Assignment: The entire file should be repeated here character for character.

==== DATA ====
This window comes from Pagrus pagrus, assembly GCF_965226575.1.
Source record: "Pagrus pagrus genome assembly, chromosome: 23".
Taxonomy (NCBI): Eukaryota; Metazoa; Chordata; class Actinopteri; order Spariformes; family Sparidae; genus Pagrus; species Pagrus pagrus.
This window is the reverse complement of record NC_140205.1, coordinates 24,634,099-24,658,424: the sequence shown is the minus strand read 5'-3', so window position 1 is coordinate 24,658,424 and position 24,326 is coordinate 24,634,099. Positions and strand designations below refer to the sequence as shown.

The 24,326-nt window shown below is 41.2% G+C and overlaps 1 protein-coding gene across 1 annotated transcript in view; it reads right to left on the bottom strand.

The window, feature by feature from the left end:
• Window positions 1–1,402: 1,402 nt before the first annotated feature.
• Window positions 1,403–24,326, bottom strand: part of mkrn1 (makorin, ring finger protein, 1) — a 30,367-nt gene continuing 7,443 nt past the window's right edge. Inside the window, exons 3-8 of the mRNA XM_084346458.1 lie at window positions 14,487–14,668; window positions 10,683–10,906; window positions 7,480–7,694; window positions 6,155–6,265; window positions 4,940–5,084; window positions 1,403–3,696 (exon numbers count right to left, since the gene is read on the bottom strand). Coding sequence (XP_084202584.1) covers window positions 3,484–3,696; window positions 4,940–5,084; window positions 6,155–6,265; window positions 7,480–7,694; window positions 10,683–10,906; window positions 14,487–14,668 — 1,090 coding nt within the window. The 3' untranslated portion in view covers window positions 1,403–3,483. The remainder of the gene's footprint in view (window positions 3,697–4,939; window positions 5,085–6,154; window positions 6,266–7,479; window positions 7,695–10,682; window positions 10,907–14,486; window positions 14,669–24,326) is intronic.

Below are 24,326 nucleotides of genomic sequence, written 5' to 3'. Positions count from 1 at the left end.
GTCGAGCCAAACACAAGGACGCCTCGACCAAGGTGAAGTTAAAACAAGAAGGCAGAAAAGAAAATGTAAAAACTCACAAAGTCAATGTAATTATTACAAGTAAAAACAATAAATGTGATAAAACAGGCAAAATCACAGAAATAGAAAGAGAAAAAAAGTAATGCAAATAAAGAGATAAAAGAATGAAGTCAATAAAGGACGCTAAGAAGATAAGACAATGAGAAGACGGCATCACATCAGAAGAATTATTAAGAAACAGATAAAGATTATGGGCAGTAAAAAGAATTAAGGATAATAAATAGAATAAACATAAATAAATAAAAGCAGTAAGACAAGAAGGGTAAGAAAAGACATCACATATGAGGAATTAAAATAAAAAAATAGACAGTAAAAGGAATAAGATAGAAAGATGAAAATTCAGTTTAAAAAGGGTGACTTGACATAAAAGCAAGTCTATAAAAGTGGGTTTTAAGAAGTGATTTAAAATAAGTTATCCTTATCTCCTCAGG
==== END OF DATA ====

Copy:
This window comes from Pagrus pagrus, assembly GCF_965226575.1.
Source record: "Pagrus pagrus genome assembly, chromosome: 23".
Taxonomy (NCBI): Eukaryota; Metazoa; Chordata; class Actinopteri; order Spariformes; family Sparidae; genus Pagrus; species Pagrus pagrus.
This window is the reverse complement of record NC_140205.1, coordinates 24,634,099-24,658,424: the sequence shown is the minus strand read 5'-3', so window position 1 is coordinate 24,658,424 and position 24,326 is coordinate 24,634,099. Positions and strand designations below refer to the sequence as shown.

The 24,326-nt window shown below is 41.2% G+C and overlaps 1 protein-coding gene across 1 annotated transcript in view; it reads right to left on the bottom strand.

The window, feature by feature from the left end:
• Window positions 1–1,402: 1,402 nt before the first annotated feature.
• Window positions 1,403–24,326, bottom strand: part of mkrn1 (makorin, ring finger protein, 1) — a 30,367-nt gene continuing 7,443 nt past the window's right edge. Inside the window, exons 3-8 of the mRNA XM_084346458.1 lie at window positions 14,487–14,668; window positions 10,683–10,906; window positions 7,480–7,694; window positions 6,155–6,265; window positions 4,940–5,084; window positions 1,403–3,696 (exon numbers count right to left, since the gene is read on the bottom strand). Coding sequence (XP_084202584.1) covers window positions 3,484–3,696; window positions 4,940–5,084; window positions 6,155–6,265; window positions 7,480–7,694; window positions 10,683–10,906; window positions 14,487–14,668 — 1,090 coding nt within the window. The 3' untranslated portion in view covers window positions 1,403–3,483. The remainder of the gene's footprint in view (window positions 3,697–4,939; window positions 5,085–6,154; window positions 6,266–7,479; window positions 7,695–10,682; window positions 10,907–14,486; window positions 14,669–24,326) is intronic.

Below are 24,326 nucleotides of genomic sequence, written 5' to 3'. Positions count from 1 at the left end.
GTCGAGCCAAACACAAGGACGCCTCGACCAAGGTGAAGTTAAAACAAGAAGGCAGAAAAGAAAATGTAAAAACTCACAAAGTCAATGTAATTATTACAAGTAAAAACAATAAATGTGATAAAACAGGCAAAATCACAGAAATAGAAAGAGAAAAAAAGTAATGCAAATAAAGAGATAAAAGAATGAAGTCAATAAAGGACGCTAAGAAGATAAGACAATGAGAAGACGGCATCACATCAGAAGAATTATTAAGAAACAGATAAAGATTATGGGCAGTAAAAAGAATTAAGGATAATAAATAGAATAAACATAAATAAATAAAAGCAGTAAGACAAGAAGGGTAAGAAAAGACATCACATATGAGGAATTAAAATAAAAAAATAGACAGTAAAAGGAATAAGATAGAAAGATGAAAATTCAGTTTAAAAAGGGTGACTTGACATAAAAGCAAGTCTATAAAAGTGGGTTTTAAGAAGTGATTTAAAATAAGTTATCCTTATCTCCTCAGG